Les Misérables (PG-13)
Maybe it's not necessary for me to lay out my Les Misérables bona fides. Maybe it doesn't matter that I adore the Schönberg/Boublil musical adaptation of Victor Hugo's novel, that I've seen multiple touring and regional theater productions, that I've owned the original Broadway cast recording, that I've wept to "A Little Fall of Rain" more times than I can count.
Maybe none of the above imbues my perspective with any more credibility than that of a newbie. But I'm pretty sure this is a stage production that's almost impossible to turn into a movie with the same power. And I'm damned sure that if there were a way to accomplish that task, this isn't it.
That much is clear almost from director Tom Hooper's opening shot, which sweeps down from the sky into the French shipyards circa 1815, where Jean Valjean (Hugh Jackman) is working off his 19-year sentence for stealing a loaf of bread, under the watchful eye of the relentless Inspector Javert (Russell Crowe). "This is going to be a movie, not some stage-bound adaptation of a play," Hooper all but screams, and in so doing, he shows he doesn't really understand Les Mis at all.
Because Les Mis, fundamentally, is opera: emotions writ large, combined with stagecraft, meant to be absorbed while taking in the entirety of the scene.
There are moments when Hooper shows he understands how to bring this emotion to the surface. It's there when Anne Hathaway — as Fantine, the young single mother who turns to prostitution to support her child, Cosette, who will eventually become Valjean's adopted daughter — tears into her show-stopping aria "I Dreamed a Dream," a single-take performance that's riveting in its focused intensity. And it's present in a similar single-take song, the young soldier Marius' (Eddie Redmayne) lament for fallen friends "Empty Chairs at Empty Tables." While the approach may be obvious — just let the singer and the song hold the screen — it's powerful nonetheless.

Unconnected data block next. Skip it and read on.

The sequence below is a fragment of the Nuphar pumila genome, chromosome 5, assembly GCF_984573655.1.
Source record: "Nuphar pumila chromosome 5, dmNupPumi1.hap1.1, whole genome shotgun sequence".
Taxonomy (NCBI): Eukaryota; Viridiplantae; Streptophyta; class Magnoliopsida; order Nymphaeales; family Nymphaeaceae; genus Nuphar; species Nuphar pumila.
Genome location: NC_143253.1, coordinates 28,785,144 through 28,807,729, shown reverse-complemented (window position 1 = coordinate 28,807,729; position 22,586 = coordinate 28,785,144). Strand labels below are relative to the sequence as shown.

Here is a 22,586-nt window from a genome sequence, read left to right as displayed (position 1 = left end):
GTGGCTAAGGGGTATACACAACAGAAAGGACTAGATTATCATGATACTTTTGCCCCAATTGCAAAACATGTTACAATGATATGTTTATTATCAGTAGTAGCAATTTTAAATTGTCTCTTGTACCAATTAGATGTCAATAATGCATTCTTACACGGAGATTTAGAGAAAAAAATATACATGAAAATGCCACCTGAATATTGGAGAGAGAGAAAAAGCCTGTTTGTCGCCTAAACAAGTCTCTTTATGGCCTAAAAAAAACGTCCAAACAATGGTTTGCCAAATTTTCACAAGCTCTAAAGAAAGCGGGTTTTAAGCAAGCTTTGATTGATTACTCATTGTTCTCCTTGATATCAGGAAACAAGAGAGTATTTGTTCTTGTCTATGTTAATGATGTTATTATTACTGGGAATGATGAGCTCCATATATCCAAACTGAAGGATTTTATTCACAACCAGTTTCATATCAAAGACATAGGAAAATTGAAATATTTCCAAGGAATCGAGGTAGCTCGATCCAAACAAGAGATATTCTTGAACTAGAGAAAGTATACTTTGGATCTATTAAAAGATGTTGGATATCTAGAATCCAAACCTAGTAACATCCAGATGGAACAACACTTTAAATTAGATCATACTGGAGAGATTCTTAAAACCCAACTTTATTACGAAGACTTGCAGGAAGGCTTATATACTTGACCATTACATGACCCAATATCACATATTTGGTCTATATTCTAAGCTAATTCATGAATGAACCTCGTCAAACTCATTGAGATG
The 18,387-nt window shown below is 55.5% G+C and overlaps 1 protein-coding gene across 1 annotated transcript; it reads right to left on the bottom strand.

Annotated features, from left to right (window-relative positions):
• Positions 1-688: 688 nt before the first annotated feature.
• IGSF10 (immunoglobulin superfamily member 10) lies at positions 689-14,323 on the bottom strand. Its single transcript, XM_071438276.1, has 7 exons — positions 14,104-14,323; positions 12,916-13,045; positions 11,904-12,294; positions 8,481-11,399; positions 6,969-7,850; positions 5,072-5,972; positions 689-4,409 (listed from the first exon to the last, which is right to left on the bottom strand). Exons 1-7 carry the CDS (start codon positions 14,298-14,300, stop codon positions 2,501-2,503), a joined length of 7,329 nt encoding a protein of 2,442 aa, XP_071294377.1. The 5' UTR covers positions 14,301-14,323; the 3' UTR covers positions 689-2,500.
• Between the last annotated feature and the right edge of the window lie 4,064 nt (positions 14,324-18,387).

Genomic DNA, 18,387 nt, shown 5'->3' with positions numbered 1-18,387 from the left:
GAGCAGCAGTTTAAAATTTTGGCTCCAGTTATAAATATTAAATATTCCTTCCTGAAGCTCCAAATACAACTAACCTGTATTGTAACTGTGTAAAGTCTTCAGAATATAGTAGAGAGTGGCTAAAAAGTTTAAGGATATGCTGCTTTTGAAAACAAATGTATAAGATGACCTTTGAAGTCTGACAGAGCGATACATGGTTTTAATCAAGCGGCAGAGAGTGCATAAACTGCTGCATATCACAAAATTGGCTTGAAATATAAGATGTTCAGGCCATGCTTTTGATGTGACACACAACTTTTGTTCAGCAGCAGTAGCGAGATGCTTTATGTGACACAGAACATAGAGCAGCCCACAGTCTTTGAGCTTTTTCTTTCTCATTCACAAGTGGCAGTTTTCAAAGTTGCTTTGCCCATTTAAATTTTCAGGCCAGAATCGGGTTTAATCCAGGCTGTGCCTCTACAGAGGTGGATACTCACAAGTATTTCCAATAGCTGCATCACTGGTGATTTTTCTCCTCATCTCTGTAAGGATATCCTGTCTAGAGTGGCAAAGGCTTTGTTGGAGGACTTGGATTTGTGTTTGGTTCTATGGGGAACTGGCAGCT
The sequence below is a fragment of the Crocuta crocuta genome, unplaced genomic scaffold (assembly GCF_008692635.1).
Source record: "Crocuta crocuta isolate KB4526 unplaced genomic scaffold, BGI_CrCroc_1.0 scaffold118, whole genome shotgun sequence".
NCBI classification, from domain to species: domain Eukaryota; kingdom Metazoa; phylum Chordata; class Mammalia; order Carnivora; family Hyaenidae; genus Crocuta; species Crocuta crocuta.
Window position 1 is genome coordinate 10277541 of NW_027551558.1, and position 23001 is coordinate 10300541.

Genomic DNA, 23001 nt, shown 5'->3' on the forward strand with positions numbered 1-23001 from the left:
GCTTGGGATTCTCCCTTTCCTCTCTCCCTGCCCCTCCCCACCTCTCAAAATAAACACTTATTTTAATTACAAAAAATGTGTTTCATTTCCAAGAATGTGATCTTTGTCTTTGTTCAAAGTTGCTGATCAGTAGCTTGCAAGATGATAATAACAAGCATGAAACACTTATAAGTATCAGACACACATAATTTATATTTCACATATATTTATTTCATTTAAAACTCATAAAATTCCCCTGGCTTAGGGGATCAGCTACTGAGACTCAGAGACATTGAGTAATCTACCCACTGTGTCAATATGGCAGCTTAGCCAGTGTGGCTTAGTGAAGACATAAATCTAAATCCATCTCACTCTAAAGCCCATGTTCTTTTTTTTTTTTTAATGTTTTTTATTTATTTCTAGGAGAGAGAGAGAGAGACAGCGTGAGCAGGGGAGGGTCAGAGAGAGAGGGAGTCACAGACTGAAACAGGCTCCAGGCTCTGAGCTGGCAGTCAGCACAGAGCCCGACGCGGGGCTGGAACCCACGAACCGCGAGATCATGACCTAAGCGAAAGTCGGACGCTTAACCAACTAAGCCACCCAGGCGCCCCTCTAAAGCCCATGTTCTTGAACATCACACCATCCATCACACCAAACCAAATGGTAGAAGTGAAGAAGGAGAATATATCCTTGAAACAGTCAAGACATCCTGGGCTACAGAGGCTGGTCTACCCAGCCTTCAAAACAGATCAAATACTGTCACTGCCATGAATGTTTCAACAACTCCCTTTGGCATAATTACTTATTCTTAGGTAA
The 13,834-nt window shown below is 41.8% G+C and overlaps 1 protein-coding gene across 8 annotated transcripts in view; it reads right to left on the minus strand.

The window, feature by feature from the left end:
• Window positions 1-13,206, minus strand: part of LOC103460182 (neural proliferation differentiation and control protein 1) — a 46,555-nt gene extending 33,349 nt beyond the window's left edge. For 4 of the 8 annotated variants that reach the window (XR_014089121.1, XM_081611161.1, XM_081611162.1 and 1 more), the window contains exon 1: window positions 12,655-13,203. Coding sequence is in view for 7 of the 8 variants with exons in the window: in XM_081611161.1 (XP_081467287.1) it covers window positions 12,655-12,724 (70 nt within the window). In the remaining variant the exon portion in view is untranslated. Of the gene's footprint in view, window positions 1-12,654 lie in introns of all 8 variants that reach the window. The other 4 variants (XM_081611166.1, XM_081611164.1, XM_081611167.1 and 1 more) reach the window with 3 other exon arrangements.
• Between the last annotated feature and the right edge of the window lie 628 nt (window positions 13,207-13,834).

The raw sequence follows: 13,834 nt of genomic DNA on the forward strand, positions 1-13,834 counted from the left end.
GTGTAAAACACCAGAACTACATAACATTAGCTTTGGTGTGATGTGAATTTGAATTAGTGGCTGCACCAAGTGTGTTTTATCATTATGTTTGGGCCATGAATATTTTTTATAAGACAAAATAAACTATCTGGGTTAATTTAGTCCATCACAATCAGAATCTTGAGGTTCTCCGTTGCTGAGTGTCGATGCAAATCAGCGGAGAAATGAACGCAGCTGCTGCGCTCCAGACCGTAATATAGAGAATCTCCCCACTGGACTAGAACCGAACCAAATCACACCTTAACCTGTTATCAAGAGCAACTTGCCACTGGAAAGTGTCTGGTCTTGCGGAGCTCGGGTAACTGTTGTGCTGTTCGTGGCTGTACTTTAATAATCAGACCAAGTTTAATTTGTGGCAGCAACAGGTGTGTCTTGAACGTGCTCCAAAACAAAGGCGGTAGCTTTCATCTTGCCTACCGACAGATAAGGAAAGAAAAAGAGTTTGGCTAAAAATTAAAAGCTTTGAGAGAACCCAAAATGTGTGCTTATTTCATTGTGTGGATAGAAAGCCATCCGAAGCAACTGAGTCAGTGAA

But there's no similar way to handle scenes in which a single voice isn't the center of attention. "A Heart Full of Love," the crucial showcase in the romantic triangle between Marius, Cosette (Amanda Seyfried) and the girl who loves Marius unrequitedly, Éponine (Samantha Barks), never once places all three performers in the same shot, turning the song into a series of close-up snippets with no sense of the connections that will change their fate. The same is true for all the big choral numbers, like "At the End of the Day" and the first-act finale "One Day More," which lose a sense of scope through piecemeal editing.
A different problem plagues the casting of Crowe as Javert, whose decades-long pursuit of Valjean, and his insistence that a criminal cannot be rehabilitated, provide the story's central conflict. Though Crowe fronts a band, his voice isn't up to the task.
And while he's certainly not the baritone belter most commonly associated with the role, it's more damaging that Crowe doesn't seem to understand how to act musical theater of this kind. He's Method-acting Javert to death in virtually every scene, attempting to convey with simmering, steely-eyed intensity what needs to be conveyed through the sheer force of commanding a stage. Jackman, a seasoned musical-theater stage performer, gets it; Crowe does what he can, never having exercised the operatic muscles he's called on to use.
Yet even when Les Misérables plays to the balcony — as Sacha Baron Cohen and Helena Bonham Carter do as the comic-relief Thénardiers — it still often feels stunted and ineffective, a story out of its element. Those familiar with the stage production will recall the trademark massive turntable, and the barricade constructed in the streets of Paris by the young protesters including Marius and his friends. There's simply no way to duplicate that kind of impressive spectacle in cinematic form, not when you can simply cut to the next scene, and the next song.
At the end of the day, Tom Hooper doesn't realize that live singing on a movie set isn't enough to re-create the majestic Les Misérables experience, not when so many of the people involved insist on turning it into ... well, a movie.